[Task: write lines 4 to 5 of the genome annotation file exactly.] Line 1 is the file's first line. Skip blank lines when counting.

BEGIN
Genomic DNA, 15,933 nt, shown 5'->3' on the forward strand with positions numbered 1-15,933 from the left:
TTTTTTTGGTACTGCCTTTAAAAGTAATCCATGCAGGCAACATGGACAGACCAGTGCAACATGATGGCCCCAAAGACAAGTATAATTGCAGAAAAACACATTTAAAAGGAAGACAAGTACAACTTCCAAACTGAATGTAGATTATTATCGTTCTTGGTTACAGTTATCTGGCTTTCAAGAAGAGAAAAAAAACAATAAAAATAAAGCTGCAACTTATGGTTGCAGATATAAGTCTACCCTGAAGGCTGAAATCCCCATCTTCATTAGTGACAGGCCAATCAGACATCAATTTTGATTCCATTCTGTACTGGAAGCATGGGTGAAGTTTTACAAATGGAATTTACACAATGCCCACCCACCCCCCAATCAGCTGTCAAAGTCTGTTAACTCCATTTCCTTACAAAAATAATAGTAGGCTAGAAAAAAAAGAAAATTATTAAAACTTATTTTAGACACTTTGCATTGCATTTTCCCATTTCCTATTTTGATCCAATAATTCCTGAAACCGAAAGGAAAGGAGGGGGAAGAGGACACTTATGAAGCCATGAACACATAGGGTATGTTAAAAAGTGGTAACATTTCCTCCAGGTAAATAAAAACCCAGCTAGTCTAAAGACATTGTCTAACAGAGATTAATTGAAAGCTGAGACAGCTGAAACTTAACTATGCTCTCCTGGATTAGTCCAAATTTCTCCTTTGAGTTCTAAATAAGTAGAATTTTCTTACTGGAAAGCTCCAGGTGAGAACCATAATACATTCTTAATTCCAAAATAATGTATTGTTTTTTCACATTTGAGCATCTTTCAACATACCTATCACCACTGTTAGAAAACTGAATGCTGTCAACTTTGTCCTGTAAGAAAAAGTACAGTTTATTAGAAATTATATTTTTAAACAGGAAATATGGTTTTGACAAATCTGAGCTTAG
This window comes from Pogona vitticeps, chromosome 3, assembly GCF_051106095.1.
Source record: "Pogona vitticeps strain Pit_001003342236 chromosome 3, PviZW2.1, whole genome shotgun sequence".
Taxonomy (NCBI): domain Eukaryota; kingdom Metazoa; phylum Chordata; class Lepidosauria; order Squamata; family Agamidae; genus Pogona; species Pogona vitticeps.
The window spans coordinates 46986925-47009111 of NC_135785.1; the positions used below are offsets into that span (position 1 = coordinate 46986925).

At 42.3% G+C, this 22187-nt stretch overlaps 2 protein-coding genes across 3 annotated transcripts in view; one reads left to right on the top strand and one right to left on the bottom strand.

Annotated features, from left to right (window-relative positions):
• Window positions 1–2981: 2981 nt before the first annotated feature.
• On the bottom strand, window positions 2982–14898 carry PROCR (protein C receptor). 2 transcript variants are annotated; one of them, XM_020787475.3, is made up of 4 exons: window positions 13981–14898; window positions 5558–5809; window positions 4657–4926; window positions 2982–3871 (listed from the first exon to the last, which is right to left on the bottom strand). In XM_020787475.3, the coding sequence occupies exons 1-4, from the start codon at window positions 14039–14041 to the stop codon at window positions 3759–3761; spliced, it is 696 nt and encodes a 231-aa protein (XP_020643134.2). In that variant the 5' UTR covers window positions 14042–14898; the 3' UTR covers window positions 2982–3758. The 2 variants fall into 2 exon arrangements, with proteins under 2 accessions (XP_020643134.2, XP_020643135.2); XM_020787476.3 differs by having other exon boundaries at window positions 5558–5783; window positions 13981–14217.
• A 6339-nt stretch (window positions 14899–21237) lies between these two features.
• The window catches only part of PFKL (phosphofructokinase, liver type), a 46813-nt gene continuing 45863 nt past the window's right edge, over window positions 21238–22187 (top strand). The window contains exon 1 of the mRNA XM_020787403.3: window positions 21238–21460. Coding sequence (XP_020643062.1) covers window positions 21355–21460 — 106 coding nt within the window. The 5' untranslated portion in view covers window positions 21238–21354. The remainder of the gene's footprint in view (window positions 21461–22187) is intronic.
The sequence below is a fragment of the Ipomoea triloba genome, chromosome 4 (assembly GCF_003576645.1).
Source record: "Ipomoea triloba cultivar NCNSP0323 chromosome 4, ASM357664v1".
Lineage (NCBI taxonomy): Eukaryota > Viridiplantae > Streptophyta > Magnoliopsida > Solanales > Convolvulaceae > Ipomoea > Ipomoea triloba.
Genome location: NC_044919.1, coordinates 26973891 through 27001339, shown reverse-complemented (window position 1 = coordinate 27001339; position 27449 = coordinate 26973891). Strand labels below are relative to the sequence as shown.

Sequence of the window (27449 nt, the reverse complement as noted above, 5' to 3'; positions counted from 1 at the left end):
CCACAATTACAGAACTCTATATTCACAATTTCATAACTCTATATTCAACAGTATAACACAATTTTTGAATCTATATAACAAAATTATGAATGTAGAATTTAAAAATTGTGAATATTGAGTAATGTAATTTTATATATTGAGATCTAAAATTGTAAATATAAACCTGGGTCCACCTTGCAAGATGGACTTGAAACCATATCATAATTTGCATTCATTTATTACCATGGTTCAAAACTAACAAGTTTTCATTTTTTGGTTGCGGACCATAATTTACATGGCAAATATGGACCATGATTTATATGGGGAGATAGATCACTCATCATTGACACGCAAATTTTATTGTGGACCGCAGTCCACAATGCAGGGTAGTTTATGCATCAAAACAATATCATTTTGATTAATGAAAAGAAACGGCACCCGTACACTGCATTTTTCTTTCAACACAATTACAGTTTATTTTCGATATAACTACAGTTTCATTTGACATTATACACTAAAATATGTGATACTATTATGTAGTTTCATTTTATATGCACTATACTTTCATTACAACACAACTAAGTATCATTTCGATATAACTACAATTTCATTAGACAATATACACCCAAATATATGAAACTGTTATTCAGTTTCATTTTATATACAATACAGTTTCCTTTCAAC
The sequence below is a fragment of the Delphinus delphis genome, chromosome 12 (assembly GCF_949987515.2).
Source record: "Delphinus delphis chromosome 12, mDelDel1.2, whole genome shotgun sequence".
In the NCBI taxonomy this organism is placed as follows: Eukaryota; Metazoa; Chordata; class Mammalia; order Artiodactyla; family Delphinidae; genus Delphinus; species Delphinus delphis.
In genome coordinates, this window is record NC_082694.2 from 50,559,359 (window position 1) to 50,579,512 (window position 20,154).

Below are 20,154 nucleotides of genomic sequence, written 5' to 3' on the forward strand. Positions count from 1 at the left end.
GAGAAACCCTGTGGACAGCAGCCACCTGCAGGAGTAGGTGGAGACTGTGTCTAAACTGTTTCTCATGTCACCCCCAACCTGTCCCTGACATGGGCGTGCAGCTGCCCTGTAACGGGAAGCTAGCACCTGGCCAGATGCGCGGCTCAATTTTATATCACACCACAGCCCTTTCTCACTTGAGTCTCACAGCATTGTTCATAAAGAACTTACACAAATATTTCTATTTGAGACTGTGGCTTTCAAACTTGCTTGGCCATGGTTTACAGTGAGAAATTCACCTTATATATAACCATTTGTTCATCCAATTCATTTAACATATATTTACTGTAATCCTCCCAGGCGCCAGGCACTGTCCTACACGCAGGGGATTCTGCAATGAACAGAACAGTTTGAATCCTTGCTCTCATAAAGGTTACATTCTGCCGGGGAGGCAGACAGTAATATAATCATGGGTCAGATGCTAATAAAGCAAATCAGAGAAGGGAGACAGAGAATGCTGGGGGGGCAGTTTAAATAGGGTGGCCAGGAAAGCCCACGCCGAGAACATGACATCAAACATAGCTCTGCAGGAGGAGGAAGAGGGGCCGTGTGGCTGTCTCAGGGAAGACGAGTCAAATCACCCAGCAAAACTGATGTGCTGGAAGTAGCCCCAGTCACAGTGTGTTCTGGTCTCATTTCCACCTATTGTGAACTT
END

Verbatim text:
Source record: "Pogona vitticeps strain Pit_001003342236 chromosome 3, PviZW2.1, whole genome shotgun sequence".
Taxonomy (NCBI): domain Eukaryota; kingdom Metazoa; phylum Chordata; class Lepidosauria; order Squamata; family Agamidae; genus Pogona; species Pogona vitticeps.